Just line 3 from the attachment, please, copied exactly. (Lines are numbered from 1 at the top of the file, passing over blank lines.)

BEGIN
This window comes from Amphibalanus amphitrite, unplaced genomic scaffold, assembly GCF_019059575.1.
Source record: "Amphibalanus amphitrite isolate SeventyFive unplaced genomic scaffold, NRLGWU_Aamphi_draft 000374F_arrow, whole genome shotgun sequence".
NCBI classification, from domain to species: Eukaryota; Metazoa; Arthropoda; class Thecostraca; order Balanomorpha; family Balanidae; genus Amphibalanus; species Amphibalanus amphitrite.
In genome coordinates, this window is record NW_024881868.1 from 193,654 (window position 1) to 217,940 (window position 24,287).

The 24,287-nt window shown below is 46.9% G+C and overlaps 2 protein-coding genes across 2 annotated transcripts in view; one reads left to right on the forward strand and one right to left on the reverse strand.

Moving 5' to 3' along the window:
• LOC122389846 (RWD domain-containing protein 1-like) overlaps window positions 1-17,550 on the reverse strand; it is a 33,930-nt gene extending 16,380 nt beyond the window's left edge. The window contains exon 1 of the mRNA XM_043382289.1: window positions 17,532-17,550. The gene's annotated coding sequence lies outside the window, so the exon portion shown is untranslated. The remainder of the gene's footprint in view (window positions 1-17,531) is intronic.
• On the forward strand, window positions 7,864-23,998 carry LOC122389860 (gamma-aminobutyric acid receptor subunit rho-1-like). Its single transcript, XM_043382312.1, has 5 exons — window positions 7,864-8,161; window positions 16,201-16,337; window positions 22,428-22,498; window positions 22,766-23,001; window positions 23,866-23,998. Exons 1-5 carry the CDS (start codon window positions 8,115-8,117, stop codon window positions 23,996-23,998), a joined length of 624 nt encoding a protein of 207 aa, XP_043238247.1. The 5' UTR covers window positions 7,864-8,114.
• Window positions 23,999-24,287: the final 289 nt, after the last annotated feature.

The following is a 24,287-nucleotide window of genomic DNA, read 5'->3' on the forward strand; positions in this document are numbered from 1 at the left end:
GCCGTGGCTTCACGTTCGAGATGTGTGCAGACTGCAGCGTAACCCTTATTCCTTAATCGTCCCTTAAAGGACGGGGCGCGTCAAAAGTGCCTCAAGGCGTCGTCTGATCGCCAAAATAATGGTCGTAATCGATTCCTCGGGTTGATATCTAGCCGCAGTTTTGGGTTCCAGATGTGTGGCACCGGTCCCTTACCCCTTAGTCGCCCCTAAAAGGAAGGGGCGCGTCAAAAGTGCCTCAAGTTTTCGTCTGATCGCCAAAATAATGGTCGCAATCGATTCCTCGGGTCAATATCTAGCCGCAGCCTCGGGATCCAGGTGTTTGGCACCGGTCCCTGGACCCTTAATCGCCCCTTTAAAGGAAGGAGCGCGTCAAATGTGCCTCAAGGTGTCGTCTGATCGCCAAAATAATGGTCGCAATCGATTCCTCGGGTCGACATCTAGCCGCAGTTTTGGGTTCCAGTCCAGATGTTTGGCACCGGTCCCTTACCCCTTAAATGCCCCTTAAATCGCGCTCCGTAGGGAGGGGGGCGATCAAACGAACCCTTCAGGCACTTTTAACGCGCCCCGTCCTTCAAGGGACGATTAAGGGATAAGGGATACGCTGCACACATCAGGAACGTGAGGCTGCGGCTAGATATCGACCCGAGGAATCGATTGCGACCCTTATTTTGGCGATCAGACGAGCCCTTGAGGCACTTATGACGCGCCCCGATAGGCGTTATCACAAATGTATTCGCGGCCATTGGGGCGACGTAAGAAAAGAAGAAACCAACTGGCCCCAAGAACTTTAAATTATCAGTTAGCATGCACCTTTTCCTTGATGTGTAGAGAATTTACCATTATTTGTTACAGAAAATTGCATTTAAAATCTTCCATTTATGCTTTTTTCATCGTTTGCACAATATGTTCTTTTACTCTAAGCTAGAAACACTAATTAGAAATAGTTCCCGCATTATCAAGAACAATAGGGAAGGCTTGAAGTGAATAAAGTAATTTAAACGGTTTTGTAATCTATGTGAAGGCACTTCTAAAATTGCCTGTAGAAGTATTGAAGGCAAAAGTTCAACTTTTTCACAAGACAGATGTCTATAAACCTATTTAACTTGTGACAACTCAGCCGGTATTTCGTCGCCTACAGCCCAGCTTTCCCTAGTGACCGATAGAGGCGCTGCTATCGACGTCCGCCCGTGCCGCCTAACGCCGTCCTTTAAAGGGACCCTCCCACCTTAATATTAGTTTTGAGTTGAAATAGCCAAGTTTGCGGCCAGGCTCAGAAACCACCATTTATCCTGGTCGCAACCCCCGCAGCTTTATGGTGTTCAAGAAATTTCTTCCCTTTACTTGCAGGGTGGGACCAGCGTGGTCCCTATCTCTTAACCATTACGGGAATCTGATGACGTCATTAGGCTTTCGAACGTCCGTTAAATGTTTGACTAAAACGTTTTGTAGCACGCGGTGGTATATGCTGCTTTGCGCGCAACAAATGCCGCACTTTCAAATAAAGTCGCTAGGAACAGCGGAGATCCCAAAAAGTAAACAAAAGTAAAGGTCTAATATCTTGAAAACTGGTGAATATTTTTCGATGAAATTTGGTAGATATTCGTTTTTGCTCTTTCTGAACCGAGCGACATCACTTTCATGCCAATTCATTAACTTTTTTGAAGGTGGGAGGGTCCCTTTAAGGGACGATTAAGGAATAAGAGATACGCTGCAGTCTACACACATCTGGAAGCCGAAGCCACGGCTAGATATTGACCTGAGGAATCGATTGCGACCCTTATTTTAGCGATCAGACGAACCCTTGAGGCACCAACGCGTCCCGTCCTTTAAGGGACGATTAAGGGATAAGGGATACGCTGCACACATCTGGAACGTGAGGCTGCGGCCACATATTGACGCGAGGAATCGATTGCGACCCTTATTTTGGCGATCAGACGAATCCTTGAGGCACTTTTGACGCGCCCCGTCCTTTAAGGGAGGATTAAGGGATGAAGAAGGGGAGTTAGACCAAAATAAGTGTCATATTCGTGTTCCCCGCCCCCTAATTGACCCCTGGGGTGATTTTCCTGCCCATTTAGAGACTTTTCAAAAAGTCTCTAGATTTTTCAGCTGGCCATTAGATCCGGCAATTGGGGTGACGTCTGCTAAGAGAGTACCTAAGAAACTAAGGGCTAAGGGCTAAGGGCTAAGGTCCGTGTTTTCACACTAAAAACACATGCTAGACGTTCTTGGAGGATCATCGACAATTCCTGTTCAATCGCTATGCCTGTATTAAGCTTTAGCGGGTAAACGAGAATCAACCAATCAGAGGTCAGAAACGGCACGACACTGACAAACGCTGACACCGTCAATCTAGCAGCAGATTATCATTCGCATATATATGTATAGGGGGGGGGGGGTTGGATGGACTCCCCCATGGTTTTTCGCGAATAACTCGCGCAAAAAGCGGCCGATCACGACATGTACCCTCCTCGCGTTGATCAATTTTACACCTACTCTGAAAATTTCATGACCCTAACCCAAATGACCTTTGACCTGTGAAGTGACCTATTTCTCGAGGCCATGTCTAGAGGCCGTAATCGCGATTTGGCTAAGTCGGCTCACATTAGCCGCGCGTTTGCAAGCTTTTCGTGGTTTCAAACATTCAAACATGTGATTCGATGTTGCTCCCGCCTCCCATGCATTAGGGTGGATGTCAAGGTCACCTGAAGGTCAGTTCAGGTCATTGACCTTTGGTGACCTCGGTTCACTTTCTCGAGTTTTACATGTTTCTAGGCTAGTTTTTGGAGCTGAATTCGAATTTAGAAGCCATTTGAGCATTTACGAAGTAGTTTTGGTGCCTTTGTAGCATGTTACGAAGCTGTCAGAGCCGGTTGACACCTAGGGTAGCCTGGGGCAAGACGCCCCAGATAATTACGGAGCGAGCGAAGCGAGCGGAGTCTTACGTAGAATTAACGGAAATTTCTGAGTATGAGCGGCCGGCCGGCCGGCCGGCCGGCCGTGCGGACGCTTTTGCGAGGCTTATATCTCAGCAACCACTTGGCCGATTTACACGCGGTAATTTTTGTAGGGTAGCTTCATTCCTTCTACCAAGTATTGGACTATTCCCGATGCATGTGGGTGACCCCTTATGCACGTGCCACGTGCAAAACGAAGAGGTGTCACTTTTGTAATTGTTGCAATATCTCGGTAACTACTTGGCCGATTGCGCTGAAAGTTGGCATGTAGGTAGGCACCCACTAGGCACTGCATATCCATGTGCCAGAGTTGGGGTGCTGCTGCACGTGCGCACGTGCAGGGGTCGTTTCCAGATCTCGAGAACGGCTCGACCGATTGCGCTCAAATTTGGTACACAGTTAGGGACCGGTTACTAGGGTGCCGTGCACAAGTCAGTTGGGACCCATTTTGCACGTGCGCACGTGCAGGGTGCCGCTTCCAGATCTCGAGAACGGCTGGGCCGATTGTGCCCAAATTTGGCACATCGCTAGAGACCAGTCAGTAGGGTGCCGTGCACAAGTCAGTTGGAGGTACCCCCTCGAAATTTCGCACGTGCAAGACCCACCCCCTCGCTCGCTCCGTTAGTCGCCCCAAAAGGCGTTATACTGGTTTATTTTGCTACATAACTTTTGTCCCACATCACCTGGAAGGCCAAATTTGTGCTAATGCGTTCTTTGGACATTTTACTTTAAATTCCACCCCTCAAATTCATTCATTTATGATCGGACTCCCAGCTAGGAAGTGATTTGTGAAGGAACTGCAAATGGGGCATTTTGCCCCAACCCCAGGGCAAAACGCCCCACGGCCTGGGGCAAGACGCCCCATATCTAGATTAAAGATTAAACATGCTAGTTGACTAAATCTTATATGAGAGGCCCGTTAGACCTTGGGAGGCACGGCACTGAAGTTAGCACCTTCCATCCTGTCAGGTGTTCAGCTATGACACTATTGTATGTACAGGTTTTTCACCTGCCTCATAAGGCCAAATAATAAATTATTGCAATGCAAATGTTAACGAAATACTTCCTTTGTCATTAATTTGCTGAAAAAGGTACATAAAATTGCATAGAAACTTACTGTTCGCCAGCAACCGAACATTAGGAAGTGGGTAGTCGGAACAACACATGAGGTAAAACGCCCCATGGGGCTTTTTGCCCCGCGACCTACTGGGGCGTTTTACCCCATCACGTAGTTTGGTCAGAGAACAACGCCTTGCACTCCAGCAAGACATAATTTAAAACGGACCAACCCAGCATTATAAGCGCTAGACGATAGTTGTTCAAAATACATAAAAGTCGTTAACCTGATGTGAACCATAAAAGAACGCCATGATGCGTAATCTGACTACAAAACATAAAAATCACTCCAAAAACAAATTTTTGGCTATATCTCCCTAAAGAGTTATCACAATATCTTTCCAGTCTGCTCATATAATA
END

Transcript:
NCBI classification, from domain to species: Eukaryota; Metazoa; Arthropoda; class Thecostraca; order Balanomorpha; family Balanidae; genus Amphibalanus; species Amphibalanus amphitrite.